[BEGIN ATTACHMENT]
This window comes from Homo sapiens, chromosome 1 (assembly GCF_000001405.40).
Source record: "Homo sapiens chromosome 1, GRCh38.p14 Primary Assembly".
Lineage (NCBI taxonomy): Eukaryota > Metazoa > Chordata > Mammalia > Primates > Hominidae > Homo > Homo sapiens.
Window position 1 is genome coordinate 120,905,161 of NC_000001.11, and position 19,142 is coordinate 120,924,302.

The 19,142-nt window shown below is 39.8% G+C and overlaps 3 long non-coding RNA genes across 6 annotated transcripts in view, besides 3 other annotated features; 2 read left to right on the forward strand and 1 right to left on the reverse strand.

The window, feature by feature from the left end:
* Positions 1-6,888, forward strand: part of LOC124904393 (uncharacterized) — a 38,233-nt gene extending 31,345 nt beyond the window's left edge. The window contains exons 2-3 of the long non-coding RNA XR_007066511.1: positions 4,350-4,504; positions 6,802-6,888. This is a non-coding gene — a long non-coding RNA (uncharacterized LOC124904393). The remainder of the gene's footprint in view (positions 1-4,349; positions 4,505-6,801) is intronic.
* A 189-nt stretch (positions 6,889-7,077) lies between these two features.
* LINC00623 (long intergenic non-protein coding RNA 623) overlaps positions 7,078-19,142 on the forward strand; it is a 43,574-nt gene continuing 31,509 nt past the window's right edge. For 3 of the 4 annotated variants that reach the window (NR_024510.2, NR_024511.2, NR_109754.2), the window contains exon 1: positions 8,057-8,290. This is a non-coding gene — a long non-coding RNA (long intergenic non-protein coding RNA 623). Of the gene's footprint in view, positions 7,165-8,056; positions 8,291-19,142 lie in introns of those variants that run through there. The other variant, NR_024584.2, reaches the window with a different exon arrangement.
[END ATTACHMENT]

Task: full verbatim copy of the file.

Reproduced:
This window comes from Homo sapiens, chromosome 1 (assembly GCF_000001405.40).
Source record: "Homo sapiens chromosome 1, GRCh38.p14 Primary Assembly".
Lineage (NCBI taxonomy): Eukaryota > Metazoa > Chordata > Mammalia > Primates > Hominidae > Homo > Homo sapiens.
Window position 1 is genome coordinate 120,905,161 of NC_000001.11, and position 19,142 is coordinate 120,924,302.

The 19,142-nt window shown below is 39.8% G+C and overlaps 3 long non-coding RNA genes across 6 annotated transcripts in view, besides 3 other annotated features; 2 read left to right on the forward strand and 1 right to left on the reverse strand.

The window, feature by feature from the left end:
* Positions 1-6,888, forward strand: part of LOC124904393 (uncharacterized) — a 38,233-nt gene extending 31,345 nt beyond the window's left edge. The window contains exons 2-3 of the long non-coding RNA XR_007066511.1: positions 4,350-4,504; positions 6,802-6,888. This is a non-coding gene — a long non-coding RNA (uncharacterized LOC124904393). The remainder of the gene's footprint in view (positions 1-4,349; positions 4,505-6,801) is intronic.
* A 189-nt stretch (positions 6,889-7,077) lies between these two features.
* LINC00623 (long intergenic non-protein coding RNA 623) overlaps positions 7,078-19,142 on the forward strand; it is a 43,574-nt gene continuing 31,509 nt past the window's right edge. For 3 of the 4 annotated variants that reach the window (NR_024510.2, NR_024511.2, NR_109754.2), the window contains exon 1: positions 8,057-8,290. This is a non-coding gene — a long non-coding RNA (long intergenic non-protein coding RNA 623). Of the gene's footprint in view, positions 7,165-8,056; positions 8,291-19,142 lie in introns of those variants that run through there. The other variant, NR_024584.2, reaches the window with a different exon arrangement.